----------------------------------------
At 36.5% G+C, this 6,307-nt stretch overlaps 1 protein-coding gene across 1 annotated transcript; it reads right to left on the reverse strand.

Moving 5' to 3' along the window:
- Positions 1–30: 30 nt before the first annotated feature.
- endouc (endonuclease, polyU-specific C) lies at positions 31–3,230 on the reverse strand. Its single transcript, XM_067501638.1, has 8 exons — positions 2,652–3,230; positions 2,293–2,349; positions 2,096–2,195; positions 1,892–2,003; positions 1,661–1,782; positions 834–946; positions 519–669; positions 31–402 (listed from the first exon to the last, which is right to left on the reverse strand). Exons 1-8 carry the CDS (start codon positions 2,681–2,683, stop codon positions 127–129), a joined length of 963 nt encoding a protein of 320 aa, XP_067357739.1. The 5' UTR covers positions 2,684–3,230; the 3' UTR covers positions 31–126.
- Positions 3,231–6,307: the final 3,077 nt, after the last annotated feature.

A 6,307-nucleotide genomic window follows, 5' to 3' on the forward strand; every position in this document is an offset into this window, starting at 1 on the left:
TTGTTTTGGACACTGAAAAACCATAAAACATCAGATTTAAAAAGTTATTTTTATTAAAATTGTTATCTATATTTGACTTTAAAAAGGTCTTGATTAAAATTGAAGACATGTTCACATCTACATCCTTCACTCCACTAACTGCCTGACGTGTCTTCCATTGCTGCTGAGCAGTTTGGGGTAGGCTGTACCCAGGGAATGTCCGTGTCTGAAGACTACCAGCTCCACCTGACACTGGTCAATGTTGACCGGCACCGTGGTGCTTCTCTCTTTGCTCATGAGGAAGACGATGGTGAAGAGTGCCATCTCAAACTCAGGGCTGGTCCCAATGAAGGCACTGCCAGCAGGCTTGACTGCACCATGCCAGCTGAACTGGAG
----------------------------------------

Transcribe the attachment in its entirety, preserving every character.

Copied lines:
At 36.5% G+C, this 6,307-nt stretch overlaps 1 protein-coding gene across 1 annotated transcript; it reads right to left on the reverse strand.

Moving 5' to 3' along the window:
- Positions 1–30: 30 nt before the first annotated feature.
- endouc (endonuclease, polyU-specific C) lies at positions 31–3,230 on the reverse strand. Its single transcript, XM_067501638.1, has 8 exons — positions 2,652–3,230; positions 2,293–2,349; positions 2,096–2,195; positions 1,892–2,003; positions 1,661–1,782; positions 834–946; positions 519–669; positions 31–402 (listed from the first exon to the last, which is right to left on the reverse strand). Exons 1-8 carry the CDS (start codon positions 2,681–2,683, stop codon positions 127–129), a joined length of 963 nt encoding a protein of 320 aa, XP_067357739.1. The 5' UTR covers positions 2,684–3,230; the 3' UTR covers positions 31–126.
- Positions 3,231–6,307: the final 3,077 nt, after the last annotated feature.

A 6,307-nucleotide genomic window follows, 5' to 3' on the forward strand; every position in this document is an offset into this window, starting at 1 on the left:
TTGTTTTGGACACTGAAAAACCATAAAACATCAGATTTAAAAAGTTATTTTTATTAAAATTGTTATCTATATTTGACTTTAAAAAGGTCTTGATTAAAATTGAAGACATGTTCACATCTACATCCTTCACTCCACTAACTGCCTGACGTGTCTTCCATTGCTGCTGAGCAGTTTGGGGTAGGCTGTACCCAGGGAATGTCCGTGTCTGAAGACTACCAGCTCCACCTGACACTGGTCAATGTTGACCGGCACCGTGGTGCTTCTCTCTTTGCTCATGAGGAAGACGATGGTGAAGAGTGCCATCTCAAACTCAGGGCTGGTCCCAATGAAGGCACTGCCAGCAGGCTTGACTGCACCATGCCAGCTGAACTGGAG